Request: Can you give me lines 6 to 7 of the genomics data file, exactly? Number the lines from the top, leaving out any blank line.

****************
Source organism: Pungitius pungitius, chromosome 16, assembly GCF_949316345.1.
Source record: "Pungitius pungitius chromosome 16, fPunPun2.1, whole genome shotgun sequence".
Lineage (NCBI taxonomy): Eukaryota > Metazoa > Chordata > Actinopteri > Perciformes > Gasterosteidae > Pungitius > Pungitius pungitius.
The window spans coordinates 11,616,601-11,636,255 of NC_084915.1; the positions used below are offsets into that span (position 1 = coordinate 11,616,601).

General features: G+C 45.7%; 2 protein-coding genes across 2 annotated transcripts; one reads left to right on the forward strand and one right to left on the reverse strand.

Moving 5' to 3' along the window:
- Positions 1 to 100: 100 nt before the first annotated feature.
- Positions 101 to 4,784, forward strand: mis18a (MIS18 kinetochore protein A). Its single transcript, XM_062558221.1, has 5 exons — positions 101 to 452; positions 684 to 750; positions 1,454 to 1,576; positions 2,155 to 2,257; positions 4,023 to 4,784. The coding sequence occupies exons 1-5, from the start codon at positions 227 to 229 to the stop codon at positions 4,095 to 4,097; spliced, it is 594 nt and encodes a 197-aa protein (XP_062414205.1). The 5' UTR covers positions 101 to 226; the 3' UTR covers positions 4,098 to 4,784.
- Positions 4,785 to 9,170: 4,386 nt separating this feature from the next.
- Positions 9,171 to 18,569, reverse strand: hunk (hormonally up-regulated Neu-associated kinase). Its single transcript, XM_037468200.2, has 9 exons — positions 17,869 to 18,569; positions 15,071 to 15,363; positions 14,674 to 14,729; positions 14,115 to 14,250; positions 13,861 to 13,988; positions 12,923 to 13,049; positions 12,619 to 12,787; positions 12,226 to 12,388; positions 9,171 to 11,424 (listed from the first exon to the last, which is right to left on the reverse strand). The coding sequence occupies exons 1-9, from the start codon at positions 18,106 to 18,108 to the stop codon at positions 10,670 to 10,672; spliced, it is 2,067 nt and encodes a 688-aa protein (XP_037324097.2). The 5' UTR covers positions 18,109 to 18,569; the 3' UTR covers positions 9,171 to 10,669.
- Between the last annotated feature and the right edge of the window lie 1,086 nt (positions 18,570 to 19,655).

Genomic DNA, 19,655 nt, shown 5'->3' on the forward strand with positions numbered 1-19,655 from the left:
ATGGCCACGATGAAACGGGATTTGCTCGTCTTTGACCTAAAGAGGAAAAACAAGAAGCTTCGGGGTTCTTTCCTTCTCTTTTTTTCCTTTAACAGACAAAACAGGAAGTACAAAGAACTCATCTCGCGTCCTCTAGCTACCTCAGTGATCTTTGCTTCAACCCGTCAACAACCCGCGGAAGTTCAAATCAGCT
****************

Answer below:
Moving 5' to 3' along the window:
- Positions 1 to 100: 100 nt before the first annotated feature.